Keywords

downward longwave radiation, land use, Priestley-Taylor evapotranspiration, water stress, energy partitioning, Floridian bahia grassland

Abstract

Modern tools, nontraditional datasets and a better understanding of the interaction between climate and ecohydrology are continuously being developed as today's society is in critical need for improving water management, predicting hydrometeorological hazards and forecasting future climate. In particular, the study of the intra- and inter-annual variations in grass productivity and evapotranspiration caused by variations in precipitation/soil moisture and other biophysical factors is of great significance due to their relation to future climatic changes. The research presented here falls in three parts. In the first part of the dissertation, a land use adaptable model, based on the superposition of the temperature and water vapor pressure effects, is proposed for the effective clear sky emissivity. Ground radiometer and meteorological data, applicable in the subtropical climate of Saint Johns River Water Management District, Florida, were utilized for the model development over the spring season of 2004. The performance of this model was systematically evaluated by pertinent comparisons with previously established models using data over various land covers. The second part of the thesis investigates the dynamics of evapotranspiration with respect to its significant environmental and biological controls over an unmanaged bahia grassland. Eddy correlation measurements were carried out at a flux tower in Central Florida over the annual course of 2004. The main focus was on the sensitivity of the water vapor flux to wetness variables, namely the volumetric soil water content and the current precipitation index. It was shown that the time scales involved with the dynamics of evapotranspiration were on the order of six days, suggesting that depletion of the soil moisture was mostly responsible for the temporal fluctuations in evapotranspiration. Finally, simple models for the Priestley-Taylor factor were employed in terms of water availability, and the modeled results closely matched the eddy covariance flux values on daily time scale during all moisture conditions. In the third part of this work, the partitioning between latent and sensible heat fluxes was systematically examined with respect to biophysical factors. It was found that the seasonal variations in leaf area index, soil water content and net radiation were reflected in a strong seasonal pattern of the energy balance. Calculations of the bulk parameters, namely Priestley-Taylor parameter and decoupling coefficient, indicated that evapotranspiration of this grassland was controlled by water supply limitations and surface conductance. At an annual basis, the cumulative evapotranspiration was 59 percent of the precipitation received at the site. The results of this research complemented with other studies will promote better understanding of land-atmosphere interactions, accurate parameterizations of hydroclimatic models, and assessment of climate impact of grassland ecosystems.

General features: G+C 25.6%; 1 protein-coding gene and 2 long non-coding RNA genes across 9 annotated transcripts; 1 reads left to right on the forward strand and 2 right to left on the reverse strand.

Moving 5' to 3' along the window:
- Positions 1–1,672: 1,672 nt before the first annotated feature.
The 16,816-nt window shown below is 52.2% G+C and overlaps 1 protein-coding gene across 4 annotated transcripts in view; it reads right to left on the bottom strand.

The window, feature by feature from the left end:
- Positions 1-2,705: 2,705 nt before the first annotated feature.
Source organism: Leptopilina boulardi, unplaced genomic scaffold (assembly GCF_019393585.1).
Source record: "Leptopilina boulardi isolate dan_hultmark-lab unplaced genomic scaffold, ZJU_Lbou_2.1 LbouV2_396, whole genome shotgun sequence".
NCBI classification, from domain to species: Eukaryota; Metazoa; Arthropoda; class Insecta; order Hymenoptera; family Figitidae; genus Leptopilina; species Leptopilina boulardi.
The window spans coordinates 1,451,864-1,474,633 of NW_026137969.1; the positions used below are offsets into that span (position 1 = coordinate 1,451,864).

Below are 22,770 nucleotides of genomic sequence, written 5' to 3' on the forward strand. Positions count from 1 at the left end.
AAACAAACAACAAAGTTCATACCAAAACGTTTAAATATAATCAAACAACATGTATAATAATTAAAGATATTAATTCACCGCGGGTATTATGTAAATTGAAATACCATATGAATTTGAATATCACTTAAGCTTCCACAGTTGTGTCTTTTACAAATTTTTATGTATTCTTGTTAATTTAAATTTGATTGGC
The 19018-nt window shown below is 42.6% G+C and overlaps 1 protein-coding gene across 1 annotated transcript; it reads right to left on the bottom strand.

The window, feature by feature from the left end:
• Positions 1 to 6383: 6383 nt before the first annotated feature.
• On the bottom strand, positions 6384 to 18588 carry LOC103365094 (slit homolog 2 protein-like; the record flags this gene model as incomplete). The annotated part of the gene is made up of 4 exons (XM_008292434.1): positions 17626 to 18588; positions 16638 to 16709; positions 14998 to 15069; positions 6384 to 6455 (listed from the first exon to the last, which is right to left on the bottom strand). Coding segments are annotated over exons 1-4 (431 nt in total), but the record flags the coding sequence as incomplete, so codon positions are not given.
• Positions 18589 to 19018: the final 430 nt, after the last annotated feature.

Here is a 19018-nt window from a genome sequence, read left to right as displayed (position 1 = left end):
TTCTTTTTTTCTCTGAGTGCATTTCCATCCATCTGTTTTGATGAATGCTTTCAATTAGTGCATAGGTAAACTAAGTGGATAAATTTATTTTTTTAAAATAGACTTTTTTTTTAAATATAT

Notes

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Graduation Date

2008

Advisor

Nnadi, Fidelia

Degree

Doctor of Philosophy (Ph.D.)

College

College of Engineering and Computer Science

Department

Civil and Environmental Engineering

Degree Program

Civil Engineering

Format

application/pdf

Identifier

CFE0002279

URL

http://purl.fcla.edu/fcla/etd/CFE0002279

Language

English

Release Date

May 2009

Length of Campus-only Access

None

Access Status

Doctoral Dissertation (Open Access)

Restricted to the UCF community until May 2009; it will then be open access.

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